“Vanguard” is also new to Blu-Ray this week.
Most sports fans prove how dedicated they are by buying season tickets, special cable packages, or multiple clothing articles with their team’s logo on it. In “Damn Yankees,” George Abbott and Stanley Donen’s 1958 movie of the Broadway musical, Joe Boyd (Robert Shafer) is such a huge fan of the Washington Senators that he makes a pact with the Devil (Ray Walston) to help his team win the league pennant. Not even the World Series championship, just the pennant—and only for one season. That’s dedication.
To accomplish this goal, the Devil transforms the older, gray-haired, former baseball player Joe Boyd into the young, virile, blonde-haired Joe Hardy (Tab Hunter). The plan is to get Joe on the team, and with the Devil’s help, win the pennant. However, as a businessman, Joe is unsure about the deal. He convinces the Devil to provide him with an escape clause. The Devil uncharacteristically agrees, and this clause becomes the central conflict of “Damn Yankees.”
The portrayal of the Devil is a fun one, as he is of course is in disguise. No tail or pitchfork here. He presents himself as the kindly Mr. Applegate, who is there to help. There is, however, a sinister undertone in Walston’s performance that belies his character’s true intentions, though they are never explicitly stated. Or if that’s too subtle, the shocking red tie and red socks are a good giveaway. As the plot of “Damn Yankees” moves along, more of Applegate’s evil is revealed. He even gets a solo song in which he recalls all the great times he had being a part of the most terrible events in history.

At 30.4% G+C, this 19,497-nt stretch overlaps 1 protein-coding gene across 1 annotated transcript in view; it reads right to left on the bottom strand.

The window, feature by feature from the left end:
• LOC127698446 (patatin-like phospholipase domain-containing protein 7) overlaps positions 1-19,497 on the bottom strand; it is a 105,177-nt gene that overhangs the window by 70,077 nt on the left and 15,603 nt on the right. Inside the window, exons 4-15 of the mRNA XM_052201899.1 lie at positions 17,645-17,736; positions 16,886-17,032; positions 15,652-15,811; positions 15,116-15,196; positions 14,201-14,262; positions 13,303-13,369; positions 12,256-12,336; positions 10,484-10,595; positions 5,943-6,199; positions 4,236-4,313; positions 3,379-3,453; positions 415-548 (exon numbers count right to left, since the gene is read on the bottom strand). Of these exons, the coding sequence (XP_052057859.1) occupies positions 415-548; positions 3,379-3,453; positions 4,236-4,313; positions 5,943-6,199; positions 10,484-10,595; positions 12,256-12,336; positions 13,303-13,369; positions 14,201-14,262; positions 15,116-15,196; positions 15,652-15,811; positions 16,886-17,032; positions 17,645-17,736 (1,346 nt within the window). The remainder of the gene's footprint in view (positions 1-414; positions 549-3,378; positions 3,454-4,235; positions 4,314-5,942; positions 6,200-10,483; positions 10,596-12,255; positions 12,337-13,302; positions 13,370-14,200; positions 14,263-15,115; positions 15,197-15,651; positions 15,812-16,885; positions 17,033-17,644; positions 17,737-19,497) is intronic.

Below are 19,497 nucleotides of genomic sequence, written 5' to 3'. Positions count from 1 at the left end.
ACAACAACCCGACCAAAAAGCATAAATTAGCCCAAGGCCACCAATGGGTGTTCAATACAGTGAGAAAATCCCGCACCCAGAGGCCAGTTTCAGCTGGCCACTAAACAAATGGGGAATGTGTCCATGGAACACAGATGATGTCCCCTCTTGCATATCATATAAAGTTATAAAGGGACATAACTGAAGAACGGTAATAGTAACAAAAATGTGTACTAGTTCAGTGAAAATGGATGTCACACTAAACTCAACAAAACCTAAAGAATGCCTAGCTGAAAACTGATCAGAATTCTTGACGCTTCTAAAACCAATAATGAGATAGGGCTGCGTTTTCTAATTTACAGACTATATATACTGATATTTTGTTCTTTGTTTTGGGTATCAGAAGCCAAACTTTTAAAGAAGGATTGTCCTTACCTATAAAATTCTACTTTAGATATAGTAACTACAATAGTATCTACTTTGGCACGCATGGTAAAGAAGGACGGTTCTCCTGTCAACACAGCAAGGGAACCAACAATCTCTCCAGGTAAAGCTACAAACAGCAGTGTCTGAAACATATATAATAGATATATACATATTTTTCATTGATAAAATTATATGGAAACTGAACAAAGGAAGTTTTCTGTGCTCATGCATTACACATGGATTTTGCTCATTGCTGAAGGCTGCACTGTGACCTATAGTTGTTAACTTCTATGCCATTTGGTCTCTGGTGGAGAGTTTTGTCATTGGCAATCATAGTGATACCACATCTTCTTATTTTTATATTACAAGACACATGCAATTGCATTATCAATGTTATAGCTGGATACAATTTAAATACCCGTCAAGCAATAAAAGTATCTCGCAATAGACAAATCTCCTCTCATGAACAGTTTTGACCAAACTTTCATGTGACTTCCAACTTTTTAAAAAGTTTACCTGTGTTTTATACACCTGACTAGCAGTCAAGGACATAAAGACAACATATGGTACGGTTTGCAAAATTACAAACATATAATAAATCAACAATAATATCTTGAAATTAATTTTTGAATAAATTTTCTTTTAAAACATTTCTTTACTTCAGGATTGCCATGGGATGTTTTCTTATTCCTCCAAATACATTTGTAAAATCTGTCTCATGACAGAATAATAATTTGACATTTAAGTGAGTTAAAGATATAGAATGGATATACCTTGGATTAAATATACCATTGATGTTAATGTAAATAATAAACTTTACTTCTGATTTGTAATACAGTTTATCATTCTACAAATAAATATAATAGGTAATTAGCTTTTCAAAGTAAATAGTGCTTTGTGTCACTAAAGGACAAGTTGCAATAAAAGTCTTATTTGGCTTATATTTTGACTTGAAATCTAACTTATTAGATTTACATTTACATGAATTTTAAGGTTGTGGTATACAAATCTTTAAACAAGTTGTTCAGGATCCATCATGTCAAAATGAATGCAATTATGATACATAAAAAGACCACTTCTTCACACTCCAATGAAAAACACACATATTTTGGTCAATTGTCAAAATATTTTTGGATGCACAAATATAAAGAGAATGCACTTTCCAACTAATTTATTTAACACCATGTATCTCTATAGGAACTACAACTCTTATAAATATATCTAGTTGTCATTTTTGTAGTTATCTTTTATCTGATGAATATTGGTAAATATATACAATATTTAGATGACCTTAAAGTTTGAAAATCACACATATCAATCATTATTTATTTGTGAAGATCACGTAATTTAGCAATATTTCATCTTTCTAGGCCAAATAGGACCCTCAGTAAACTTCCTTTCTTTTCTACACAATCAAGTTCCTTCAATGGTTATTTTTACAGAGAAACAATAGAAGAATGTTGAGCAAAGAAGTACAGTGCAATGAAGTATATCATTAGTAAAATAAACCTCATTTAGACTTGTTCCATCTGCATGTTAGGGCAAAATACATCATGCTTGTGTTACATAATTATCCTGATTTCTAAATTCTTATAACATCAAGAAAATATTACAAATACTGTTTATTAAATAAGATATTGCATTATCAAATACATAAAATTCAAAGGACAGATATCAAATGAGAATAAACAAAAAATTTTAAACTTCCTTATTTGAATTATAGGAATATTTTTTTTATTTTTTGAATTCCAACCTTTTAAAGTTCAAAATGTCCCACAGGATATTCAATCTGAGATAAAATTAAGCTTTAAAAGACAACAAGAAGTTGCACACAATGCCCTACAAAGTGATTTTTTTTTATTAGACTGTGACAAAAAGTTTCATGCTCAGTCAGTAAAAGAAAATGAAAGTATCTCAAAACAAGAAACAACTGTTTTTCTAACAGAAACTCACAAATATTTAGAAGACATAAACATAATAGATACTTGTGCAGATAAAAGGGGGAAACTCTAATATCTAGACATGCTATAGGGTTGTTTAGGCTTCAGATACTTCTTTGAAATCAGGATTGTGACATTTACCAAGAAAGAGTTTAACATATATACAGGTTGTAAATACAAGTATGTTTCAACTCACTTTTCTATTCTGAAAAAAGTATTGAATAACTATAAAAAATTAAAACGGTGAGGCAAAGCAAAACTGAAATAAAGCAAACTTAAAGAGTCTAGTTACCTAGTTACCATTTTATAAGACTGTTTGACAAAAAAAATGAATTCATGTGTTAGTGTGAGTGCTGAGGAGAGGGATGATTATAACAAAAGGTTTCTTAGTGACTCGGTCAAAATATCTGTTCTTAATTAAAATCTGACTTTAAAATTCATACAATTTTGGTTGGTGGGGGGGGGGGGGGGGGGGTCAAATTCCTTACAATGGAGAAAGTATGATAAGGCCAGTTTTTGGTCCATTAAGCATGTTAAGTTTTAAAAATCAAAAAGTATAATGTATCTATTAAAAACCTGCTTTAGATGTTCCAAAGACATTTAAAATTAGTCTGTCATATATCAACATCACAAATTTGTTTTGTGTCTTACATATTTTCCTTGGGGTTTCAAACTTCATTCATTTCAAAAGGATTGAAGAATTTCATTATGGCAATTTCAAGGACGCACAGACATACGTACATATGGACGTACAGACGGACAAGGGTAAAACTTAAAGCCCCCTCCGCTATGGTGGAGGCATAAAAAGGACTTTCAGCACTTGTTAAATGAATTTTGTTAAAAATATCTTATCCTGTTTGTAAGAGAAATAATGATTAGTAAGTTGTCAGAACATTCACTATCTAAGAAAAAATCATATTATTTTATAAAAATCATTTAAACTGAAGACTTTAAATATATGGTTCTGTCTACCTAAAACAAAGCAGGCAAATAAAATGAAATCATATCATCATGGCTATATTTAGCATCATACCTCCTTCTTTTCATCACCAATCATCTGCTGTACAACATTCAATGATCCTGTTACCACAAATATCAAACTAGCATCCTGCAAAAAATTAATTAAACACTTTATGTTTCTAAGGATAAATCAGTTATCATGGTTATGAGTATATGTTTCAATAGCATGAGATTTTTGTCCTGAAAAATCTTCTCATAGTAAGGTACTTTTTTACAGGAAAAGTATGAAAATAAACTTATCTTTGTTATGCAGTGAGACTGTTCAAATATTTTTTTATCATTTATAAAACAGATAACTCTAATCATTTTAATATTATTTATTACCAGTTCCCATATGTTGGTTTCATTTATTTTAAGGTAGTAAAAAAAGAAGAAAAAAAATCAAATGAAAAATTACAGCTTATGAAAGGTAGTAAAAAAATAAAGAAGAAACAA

The memorable musical numbers belong to Lola (Gwen Verdon), Applegate’s assistant. Her specialty is seduction. Once Applegate gets nervous that he’s not going to get what he wants from the deal with Joe, he asks her to intervene. Her first big number is “A Little Brains, a Little Talent,” in which she brags about how easy it is for her to seduce a man. This is shortly followed by the showstopping centerpiece of “Damn Yankees,” called “Whatever Lola Wants.” Not only is it a catchy song, but Verdon’s seductive strip tease dance number, choreographed by Broadway legend Bob Fosse, is a highlight. She stops re-robing just in time for the movie to not lose its censorship board seal of approval.
A sentence or two should written about Applegate’s ultimate plan. Once he fears that Joe will use his escape clause, he devises something far more insidious in which he plays a wicked mind game involving false expectations and crushing people’s hopes. While “Damn Yankees” is a fun musical and light entertainment, taking a few moments to mull over how things will turn out if the Devil succeeds is a bit sobering. This story’s ending may be a bit pat and way too easy, but I will take it over the darker alternative. Buy it.
“Vanguard,” about a security company that is the last hope of survival for an accountant after he is targeted by the world’s deadliest mercenary organization, starring Jackie Chan; and “The Palindromists,” documentary delving into the world of palindromes–words and phrases that read the same backwards and forwards.